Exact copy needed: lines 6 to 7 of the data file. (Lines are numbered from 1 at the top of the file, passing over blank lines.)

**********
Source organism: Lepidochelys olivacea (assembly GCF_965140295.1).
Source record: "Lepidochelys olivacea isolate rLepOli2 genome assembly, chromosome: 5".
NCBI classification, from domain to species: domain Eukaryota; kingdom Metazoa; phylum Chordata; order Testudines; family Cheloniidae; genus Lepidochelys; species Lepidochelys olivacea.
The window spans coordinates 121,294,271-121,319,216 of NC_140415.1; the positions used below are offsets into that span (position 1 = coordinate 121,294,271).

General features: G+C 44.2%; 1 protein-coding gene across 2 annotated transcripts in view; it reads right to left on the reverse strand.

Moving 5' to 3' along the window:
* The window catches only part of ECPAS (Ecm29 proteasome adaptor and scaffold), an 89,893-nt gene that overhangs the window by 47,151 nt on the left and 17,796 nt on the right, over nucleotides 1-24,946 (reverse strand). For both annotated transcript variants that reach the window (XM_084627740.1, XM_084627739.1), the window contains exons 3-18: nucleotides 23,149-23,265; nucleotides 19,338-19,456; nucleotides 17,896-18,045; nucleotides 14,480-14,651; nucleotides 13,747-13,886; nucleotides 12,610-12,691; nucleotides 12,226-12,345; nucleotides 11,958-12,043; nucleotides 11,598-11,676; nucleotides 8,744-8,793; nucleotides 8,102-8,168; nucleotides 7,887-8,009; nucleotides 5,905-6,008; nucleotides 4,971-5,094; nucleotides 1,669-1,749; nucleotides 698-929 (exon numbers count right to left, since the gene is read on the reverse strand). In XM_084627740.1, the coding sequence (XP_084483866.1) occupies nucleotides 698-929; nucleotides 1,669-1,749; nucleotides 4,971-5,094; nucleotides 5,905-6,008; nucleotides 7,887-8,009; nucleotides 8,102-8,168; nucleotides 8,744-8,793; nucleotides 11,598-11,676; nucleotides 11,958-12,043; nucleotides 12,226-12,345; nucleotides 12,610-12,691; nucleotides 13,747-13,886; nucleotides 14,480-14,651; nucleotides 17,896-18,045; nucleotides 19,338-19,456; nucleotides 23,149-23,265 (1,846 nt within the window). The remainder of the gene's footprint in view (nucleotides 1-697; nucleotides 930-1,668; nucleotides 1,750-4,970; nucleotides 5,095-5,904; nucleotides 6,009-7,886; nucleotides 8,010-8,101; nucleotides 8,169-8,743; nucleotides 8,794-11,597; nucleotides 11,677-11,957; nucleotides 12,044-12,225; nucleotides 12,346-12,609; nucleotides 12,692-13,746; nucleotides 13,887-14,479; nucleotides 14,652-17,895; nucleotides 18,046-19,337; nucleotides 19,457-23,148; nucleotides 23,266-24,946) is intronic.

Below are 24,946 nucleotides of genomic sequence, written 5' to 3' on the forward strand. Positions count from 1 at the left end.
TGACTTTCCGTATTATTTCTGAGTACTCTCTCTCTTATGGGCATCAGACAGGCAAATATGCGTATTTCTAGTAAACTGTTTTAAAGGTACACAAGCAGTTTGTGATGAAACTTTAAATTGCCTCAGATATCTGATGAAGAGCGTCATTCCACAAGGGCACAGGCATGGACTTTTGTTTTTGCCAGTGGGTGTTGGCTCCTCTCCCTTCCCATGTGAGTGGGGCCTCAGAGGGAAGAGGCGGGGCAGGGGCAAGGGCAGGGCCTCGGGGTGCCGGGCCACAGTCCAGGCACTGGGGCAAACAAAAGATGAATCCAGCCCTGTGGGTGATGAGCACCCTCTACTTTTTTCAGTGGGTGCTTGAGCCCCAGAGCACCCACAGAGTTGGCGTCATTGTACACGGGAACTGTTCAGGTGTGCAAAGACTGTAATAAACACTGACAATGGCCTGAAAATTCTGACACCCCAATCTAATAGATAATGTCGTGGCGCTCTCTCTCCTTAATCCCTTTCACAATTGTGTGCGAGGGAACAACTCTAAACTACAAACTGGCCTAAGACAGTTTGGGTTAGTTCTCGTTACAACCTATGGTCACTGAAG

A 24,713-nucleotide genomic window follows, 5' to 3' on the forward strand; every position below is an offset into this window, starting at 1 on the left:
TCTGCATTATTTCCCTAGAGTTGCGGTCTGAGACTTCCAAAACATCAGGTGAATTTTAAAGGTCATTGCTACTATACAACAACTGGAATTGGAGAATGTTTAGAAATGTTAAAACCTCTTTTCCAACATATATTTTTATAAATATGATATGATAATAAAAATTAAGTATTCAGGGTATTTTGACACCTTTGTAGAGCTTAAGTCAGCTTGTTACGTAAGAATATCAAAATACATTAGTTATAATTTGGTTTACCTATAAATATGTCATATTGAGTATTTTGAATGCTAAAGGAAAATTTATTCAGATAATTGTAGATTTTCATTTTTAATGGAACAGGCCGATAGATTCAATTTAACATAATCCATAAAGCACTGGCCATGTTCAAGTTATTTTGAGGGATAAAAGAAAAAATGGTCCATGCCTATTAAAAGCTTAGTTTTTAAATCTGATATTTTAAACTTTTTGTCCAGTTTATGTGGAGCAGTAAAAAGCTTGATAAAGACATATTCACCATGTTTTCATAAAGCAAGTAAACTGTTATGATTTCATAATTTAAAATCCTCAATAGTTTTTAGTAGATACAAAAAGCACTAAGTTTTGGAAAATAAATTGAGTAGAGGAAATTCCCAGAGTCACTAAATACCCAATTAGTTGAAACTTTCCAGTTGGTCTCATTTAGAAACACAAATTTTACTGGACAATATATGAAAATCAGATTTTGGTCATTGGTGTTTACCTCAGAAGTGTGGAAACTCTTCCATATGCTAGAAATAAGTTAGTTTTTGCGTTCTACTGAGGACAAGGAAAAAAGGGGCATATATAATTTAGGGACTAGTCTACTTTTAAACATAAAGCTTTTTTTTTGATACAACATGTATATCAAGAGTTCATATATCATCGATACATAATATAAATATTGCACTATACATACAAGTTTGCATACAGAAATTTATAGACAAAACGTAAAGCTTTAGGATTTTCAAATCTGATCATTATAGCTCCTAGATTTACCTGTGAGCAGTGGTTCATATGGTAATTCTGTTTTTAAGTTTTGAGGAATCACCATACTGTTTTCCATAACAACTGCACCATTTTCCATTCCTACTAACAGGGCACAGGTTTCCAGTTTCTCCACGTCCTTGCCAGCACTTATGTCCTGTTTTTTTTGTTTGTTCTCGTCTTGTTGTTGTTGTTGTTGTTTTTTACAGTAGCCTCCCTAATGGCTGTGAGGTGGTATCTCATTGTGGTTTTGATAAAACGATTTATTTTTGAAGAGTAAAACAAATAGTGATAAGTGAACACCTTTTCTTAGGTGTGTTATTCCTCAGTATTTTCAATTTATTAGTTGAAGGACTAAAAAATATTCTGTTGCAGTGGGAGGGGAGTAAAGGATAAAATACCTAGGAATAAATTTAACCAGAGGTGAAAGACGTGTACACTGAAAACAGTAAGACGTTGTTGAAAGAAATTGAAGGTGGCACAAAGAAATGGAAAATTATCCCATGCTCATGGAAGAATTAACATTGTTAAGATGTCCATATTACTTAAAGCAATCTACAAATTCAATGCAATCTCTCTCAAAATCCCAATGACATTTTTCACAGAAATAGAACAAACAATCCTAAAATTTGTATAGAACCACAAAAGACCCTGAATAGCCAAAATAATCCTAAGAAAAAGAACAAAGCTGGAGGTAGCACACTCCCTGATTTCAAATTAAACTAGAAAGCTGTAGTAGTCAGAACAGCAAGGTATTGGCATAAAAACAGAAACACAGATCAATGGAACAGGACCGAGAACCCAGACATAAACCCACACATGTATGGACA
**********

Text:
Moving 5' to 3' along the window:
* The window catches only part of ECPAS (Ecm29 proteasome adaptor and scaffold), an 89,893-nt gene that overhangs the window by 47,151 nt on the left and 17,796 nt on the right, over nucleotides 1-24,946 (reverse strand). For both annotated transcript variants that reach the window (XM_084627740.1, XM_084627739.1), the window contains exons 3-18: nucleotides 23,149-23,265; nucleotides 19,338-19,456; nucleotides 17,896-18,045; nucleotides 14,480-14,651; nucleotides 13,747-13,886; nucleotides 12,610-12,691; nucleotides 12,226-12,345; nucleotides 11,958-12,043; nucleotides 11,598-11,676; nucleotides 8,744-8,793; nucleotides 8,102-8,168; nucleotides 7,887-8,009; nucleotides 5,905-6,008; nucleotides 4,971-5,094; nucleotides 1,669-1,749; nucleotides 698-929 (exon numbers count right to left, since the gene is read on the reverse strand). In XM_084627740.1, the coding sequence (XP_084483866.1) occupies nucleotides 698-929; nucleotides 1,669-1,749; nucleotides 4,971-5,094; nucleotides 5,905-6,008; nucleotides 7,887-8,009; nucleotides 8,102-8,168; nucleotides 8,744-8,793; nucleotides 11,598-11,676; nucleotides 11,958-12,043; nucleotides 12,226-12,345; nucleotides 12,610-12,691; nucleotides 13,747-13,886; nucleotides 14,480-14,651; nucleotides 17,896-18,045; nucleotides 19,338-19,456; nucleotides 23,149-23,265 (1,846 nt within the window). The remainder of the gene's footprint in view (nucleotides 1-697; nucleotides 930-1,668; nucleotides 1,750-4,970; nucleotides 5,095-5,904; nucleotides 6,009-7,886; nucleotides 8,010-8,101; nucleotides 8,169-8,743; nucleotides 8,794-11,597; nucleotides 11,677-11,957; nucleotides 12,044-12,225; nucleotides 12,346-12,609; nucleotides 12,692-13,746; nucleotides 13,887-14,479; nucleotides 14,652-17,895; nucleotides 18,046-19,337; nucleotides 19,457-23,148; nucleotides 23,266-24,946) is intronic.